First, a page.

Congressman Faleomavaega today announced that the House, by a vote of 222-205, approved the controversial Republican-authored legislation, H.R. 4970, to reauthorize the Violence Against Women Act (VAWA). In a statement submitted for the record, the Congressman noted his support for the reauthorization of VAWA, but preferred instead the Senate Democratic-authored reauthorization bill, S 1925, that was passed earlier by the Senate with wide bipartisan support.
The full text of the Congressman’s statement is inserted below.
It is with great pleasure to rise today in support of the Violence Against Women Act. In doing so, I am reminded of an old Samoan belief that the female siblings are the “tama sa” or sacred child in the family. They are to be treated with respect, care and love -- offenders of this ancient taboo often faced extreme consequences. Mr. Speaker, I am in full support of reauthorizing the Violence Against Women Act (VAWA).
While I fully support reauthorization of an Act of Congress that since 1994 has been an essential tool to protect victims of domestic and sexual violence, I do however have some major concerns with H.R. 4970, legislation before us today. Unlike the Senate reauthorization bill, S. 1925, introduced by Senators Patrick Leahy and Mike Crapo and was passed by the Senate last month with strong bipartisan support, H.R. 4970 introduced by my colleague Ms. Sandy Adams, will effectively bring more harm than protect victims of domestic violence.
Mr. Speaker, unlike S. 1925, H.R. 4970 offers no protection for Indian spouses abused on tribal land. Under a 1978 Supreme Court decision, non-Indians cannot be prosecuted by tribal courts for crimes committed on tribal land. Last July, the Justice Department recommended that Congress give tribes local authority to prosecute non-Indians in misdemeanor domestic and dating violence cases.
Mr. Speaker, the Senate reauthorization bill, S. 1925, will do just that. It will recognize certain tribes’ concurrent jurisdiction to investigate, prosecute, convict, and sentence persons who assault Indian spouses, intimate partners, or dating partners, or who violate protection orders, in Indian country. It recognizes that tribal nations may be best able to address in their own communities – neither the United States nor any State would lose any criminal jurisdiction as a result. Mr. Speaker, H.R. 4970 on the other hand, completely ignores this ongoing injustice against Indian spouses, wives or partners, on tribal lands.
I am also disappointed that certain provisions in H.R. 4970 would strip away some of the existing protection for immigrant victims of abusive relationships. As it stands now, VAWA allows battered immigrants to petition for their own immigrant status, independent of their abusive spouses and thus freeing them from their spouse’s abuse and control. If enacted however, H.R. 4970 will allow immigration officers to interview an alleged offender and consider the information obtained in making a determination about the adjudication of a battered immigrant’s petition for status. This allows abusers to manipulate the immigration process to cause further harm on the victim. Moreover, it will reveal confidential information necessary to protect the victim and her children from the unwanted advances of an abusive spouse or partner.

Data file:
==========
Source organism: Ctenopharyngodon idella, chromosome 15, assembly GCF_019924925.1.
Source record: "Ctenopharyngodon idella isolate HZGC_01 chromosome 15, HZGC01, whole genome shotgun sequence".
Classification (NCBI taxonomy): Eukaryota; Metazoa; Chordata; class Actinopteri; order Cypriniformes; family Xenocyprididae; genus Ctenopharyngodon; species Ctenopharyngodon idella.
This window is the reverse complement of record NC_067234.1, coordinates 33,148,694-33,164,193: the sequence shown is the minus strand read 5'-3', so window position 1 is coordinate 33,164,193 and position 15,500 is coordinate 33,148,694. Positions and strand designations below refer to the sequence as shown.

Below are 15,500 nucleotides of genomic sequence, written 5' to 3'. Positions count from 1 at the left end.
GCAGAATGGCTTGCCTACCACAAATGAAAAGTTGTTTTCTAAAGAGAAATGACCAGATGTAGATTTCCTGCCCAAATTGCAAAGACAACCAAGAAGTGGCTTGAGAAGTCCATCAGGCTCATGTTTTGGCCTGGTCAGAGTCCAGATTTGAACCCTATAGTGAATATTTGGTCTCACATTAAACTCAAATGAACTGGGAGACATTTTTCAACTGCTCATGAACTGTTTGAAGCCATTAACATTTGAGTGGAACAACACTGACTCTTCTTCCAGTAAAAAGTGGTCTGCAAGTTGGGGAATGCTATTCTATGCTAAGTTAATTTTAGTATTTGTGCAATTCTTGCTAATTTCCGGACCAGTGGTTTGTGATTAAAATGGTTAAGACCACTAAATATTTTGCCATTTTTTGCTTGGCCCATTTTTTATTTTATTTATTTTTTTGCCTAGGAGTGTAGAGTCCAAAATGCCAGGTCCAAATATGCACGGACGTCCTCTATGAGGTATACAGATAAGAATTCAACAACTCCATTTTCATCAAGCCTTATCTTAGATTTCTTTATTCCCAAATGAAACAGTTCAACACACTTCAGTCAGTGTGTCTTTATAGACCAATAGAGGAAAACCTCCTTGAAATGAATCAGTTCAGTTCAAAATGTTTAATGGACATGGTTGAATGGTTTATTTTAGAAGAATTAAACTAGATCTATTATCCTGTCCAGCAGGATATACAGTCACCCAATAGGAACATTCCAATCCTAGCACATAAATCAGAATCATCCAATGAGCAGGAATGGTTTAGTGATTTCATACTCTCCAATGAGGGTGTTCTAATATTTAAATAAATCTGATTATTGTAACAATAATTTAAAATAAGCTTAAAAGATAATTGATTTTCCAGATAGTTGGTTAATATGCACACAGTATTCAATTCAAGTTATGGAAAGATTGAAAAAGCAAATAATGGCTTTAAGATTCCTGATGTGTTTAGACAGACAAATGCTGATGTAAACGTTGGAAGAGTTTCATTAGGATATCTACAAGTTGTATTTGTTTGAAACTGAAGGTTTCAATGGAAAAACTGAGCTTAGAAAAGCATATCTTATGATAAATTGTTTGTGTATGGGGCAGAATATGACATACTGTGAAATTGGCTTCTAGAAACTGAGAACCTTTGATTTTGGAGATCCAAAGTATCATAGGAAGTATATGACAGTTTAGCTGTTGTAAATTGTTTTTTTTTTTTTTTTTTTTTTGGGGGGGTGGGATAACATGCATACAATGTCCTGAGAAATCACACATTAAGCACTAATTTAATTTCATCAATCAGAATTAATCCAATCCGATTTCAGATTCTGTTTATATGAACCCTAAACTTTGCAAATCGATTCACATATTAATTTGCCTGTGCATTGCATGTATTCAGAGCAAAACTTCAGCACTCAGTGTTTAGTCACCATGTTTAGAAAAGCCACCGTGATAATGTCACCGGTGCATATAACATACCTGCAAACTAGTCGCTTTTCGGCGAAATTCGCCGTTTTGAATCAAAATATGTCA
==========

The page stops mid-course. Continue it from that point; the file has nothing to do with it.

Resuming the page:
Mr. Speaker, in the ancient Samoan culture, it is a great shame to the male sibling if any harm or injury happens to the “sacred child”. It is within this cultural context, and also with a deep sense of fairness and justice that I urge my colleagues to pass the Senate reauthorization bill. The house bill H.R. 4970, while it was written with good intention, does not do justice for the women of this country.
I yield back the balance of my time.
The Congressman further added, “Because the Senate and House may not be able to resolve the differences in the two reauthorization bills, existing programs and funding under VAWA face imminent cuts, hence, putting those critical programs in jeopardy.”
“However, this is an opportunity for our local leaders to take a hard look at our existing laws and to find ways to improve protection for women. I would specifically like for our Attorney General to render an opinion whether our laws are strong enough to protect women from all kinds of abuse.”
“It is sad to see the latest findings in the UNICEF report on violence against women and children. Unfortunately, societal attitudes that convey acceptance or justification of domestic violence still exist in our societies today.”
“Protecting women from any form of abuse is an obligation for our leaders, not only in the context of fairness and justice, but also from a cultural perspective,” Congressman Faleomavaega concluded.